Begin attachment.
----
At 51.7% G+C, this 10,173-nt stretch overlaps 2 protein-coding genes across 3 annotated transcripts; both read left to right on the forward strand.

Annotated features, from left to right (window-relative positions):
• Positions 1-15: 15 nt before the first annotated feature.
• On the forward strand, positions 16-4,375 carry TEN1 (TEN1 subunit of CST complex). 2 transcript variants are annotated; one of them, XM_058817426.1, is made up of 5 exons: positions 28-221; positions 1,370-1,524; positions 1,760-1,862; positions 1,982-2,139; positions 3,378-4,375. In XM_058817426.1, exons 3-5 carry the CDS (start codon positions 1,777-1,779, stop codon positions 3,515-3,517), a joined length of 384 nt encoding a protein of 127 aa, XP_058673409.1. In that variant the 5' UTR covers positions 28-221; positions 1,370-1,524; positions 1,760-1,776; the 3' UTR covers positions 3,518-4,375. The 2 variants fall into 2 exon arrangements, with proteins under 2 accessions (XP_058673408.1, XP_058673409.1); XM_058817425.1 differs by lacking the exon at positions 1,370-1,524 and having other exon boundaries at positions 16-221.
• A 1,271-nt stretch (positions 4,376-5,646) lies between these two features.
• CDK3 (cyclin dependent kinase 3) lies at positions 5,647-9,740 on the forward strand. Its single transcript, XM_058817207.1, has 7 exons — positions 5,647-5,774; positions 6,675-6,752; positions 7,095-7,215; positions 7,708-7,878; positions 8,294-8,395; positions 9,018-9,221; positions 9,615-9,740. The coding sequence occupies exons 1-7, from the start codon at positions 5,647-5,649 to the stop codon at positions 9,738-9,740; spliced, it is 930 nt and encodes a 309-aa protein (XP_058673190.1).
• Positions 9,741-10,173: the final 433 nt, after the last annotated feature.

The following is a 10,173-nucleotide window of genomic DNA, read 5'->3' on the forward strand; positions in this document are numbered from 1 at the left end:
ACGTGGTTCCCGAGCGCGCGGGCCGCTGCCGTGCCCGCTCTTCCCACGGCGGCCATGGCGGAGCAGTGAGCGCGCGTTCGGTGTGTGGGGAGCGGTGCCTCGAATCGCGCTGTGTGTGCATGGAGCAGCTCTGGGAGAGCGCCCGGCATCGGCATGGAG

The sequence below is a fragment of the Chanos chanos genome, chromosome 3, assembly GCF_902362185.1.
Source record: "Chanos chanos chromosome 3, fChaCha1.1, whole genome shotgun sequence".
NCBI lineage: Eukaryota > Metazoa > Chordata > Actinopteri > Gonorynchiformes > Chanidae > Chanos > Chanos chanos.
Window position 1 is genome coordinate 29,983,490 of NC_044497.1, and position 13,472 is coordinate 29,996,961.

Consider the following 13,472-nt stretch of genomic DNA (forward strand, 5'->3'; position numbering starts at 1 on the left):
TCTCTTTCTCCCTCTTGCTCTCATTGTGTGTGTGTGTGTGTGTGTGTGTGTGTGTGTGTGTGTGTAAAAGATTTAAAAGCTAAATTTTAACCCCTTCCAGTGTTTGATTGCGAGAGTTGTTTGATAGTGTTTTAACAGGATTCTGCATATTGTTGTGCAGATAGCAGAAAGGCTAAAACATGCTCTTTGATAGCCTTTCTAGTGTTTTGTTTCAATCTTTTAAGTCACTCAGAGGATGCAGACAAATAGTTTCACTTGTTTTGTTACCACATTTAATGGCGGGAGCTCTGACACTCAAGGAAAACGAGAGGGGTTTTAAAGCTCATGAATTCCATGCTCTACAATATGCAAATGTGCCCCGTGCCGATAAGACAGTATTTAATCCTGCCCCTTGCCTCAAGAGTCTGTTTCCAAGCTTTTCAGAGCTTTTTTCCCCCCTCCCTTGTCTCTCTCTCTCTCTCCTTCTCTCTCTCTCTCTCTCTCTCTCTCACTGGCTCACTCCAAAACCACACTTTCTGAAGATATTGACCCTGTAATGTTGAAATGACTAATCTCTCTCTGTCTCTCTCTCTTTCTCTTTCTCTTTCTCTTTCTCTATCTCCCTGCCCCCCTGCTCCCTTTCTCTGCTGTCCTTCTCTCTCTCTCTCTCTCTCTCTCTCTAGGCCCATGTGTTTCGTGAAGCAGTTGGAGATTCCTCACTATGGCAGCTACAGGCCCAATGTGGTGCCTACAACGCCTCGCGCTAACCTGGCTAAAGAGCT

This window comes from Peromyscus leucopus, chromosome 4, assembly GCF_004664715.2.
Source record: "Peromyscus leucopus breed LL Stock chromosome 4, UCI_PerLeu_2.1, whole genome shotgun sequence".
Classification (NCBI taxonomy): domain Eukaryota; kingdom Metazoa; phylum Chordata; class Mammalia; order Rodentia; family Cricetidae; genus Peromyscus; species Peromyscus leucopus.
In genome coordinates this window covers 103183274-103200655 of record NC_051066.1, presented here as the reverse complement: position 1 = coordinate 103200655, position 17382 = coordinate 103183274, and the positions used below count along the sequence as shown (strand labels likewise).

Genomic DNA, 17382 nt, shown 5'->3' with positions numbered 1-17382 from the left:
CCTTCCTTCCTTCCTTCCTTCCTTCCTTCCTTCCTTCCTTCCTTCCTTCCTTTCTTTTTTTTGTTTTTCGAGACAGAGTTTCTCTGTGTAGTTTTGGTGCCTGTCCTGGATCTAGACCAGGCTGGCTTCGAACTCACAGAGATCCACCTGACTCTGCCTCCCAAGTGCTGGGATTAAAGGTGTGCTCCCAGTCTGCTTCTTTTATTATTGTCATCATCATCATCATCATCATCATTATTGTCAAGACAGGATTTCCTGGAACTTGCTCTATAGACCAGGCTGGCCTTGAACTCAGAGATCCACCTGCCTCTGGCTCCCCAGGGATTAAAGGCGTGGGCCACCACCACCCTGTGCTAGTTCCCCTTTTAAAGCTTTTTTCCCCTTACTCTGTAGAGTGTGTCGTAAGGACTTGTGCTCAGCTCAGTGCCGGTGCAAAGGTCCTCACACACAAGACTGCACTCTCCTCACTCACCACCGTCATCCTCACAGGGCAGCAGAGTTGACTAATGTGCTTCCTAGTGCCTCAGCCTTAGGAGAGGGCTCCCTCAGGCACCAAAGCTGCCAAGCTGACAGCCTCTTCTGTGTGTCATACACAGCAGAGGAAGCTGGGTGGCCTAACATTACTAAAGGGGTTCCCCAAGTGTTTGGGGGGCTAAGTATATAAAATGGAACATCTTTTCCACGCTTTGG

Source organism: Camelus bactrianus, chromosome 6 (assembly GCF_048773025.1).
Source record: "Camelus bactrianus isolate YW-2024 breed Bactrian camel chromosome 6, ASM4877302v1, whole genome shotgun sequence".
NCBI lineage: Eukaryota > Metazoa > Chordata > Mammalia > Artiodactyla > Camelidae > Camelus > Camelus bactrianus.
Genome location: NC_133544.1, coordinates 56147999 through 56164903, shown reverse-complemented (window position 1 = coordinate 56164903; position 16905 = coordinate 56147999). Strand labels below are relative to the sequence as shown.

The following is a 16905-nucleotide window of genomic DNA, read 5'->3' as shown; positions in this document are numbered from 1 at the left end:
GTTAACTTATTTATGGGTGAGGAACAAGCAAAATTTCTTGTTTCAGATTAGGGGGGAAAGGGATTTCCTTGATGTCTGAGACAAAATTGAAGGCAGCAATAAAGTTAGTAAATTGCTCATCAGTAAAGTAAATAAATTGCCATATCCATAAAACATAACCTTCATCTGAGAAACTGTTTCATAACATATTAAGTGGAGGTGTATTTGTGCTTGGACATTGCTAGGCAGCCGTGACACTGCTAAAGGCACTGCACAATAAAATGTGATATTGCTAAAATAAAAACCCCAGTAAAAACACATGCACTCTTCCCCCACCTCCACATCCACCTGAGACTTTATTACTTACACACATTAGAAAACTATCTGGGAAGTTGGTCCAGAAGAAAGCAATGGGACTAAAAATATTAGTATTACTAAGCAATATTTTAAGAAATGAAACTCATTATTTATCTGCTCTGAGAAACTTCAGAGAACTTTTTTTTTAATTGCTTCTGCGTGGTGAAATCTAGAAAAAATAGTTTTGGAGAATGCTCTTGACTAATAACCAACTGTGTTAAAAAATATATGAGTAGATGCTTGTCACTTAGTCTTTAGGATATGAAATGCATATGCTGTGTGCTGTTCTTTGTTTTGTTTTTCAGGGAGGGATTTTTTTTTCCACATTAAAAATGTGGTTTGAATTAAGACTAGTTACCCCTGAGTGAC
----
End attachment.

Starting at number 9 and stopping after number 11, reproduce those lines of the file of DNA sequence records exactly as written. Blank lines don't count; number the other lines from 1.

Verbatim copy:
ACGTGGTTCCCGAGCGCGCGGGCCGCTGCCGTGCCCGCTCTTCCCACGGCGGCCATGGCGGAGCAGTGAGCGCGCGTTCGGTGTGTGGGGAGCGGTGCCTCGAATCGCGCTGTGTGTGCATGGAGCAGCTCTGGGAGAGCGCCCGGCATCGGCATGGAG

The sequence below is a fragment of the Chanos chanos genome, chromosome 3, assembly GCF_902362185.1.
Source record: "Chanos chanos chromosome 3, fChaCha1.1, whole genome shotgun sequence".